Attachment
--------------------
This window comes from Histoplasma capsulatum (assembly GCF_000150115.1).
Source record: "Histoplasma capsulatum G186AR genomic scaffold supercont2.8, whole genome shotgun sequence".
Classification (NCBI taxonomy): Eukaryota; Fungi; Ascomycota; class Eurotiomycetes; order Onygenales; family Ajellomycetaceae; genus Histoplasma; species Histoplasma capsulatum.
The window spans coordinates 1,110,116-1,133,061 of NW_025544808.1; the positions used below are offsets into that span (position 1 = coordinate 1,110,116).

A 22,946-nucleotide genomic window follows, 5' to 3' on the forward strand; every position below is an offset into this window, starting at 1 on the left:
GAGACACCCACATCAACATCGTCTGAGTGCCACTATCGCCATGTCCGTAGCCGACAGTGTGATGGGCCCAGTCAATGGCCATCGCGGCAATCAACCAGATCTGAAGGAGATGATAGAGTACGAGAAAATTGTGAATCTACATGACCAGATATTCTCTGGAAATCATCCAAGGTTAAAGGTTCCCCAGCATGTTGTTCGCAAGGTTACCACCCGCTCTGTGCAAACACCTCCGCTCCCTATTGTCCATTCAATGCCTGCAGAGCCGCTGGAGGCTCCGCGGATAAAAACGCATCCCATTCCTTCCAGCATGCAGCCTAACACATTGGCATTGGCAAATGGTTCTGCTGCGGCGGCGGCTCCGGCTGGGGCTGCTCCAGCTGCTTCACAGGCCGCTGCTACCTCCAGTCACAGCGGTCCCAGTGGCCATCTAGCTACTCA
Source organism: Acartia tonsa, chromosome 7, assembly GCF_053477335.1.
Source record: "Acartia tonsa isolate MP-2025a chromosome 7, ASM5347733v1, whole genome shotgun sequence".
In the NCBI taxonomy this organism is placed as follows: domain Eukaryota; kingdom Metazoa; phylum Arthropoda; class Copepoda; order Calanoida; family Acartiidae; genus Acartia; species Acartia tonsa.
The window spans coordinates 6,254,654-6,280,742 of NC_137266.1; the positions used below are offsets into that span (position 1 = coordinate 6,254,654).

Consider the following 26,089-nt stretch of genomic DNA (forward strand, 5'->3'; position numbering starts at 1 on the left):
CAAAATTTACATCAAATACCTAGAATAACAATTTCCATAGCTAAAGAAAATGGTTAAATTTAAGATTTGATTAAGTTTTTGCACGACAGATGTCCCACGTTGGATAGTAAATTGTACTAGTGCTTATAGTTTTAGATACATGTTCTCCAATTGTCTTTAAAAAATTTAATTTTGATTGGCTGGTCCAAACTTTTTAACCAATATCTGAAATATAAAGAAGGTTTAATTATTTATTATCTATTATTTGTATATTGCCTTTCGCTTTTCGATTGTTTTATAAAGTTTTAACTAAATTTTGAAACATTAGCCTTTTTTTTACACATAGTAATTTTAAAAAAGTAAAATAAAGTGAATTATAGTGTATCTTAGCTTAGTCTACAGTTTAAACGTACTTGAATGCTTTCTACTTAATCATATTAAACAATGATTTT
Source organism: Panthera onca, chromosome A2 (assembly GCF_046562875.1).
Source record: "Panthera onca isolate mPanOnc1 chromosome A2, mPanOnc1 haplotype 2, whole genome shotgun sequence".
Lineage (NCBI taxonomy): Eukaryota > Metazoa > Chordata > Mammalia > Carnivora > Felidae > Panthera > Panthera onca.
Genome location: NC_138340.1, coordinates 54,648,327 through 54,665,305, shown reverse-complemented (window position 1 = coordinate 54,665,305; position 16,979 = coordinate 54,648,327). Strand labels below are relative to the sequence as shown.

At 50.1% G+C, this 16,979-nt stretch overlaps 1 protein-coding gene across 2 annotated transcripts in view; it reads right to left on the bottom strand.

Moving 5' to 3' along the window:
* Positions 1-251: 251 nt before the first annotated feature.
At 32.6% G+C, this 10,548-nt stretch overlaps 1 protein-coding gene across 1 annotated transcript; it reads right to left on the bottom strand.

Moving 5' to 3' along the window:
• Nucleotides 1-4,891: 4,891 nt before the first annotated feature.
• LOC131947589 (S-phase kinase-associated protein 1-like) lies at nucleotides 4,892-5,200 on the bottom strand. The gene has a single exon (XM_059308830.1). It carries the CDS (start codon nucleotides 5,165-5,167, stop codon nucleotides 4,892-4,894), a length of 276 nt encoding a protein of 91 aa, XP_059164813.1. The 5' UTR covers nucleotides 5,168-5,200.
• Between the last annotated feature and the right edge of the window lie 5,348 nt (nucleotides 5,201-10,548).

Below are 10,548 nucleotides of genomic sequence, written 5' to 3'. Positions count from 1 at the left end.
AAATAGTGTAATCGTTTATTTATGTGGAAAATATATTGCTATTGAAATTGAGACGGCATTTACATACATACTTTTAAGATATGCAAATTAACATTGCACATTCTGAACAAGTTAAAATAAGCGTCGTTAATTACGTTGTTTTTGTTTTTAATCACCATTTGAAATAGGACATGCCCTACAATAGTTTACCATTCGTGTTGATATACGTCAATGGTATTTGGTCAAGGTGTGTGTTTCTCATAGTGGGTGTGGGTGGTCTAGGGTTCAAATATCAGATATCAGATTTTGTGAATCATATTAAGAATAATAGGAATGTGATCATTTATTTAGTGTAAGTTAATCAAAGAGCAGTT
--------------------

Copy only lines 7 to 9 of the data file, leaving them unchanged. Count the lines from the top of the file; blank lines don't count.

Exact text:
Source organism: Acartia tonsa, chromosome 7, assembly GCF_053477335.1.
Source record: "Acartia tonsa isolate MP-2025a chromosome 7, ASM5347733v1, whole genome shotgun sequence".
In the NCBI taxonomy this organism is placed as follows: domain Eukaryota; kingdom Metazoa; phylum Arthropoda; class Copepoda; order Calanoida; family Acartiidae; genus Acartia; species Acartia tonsa.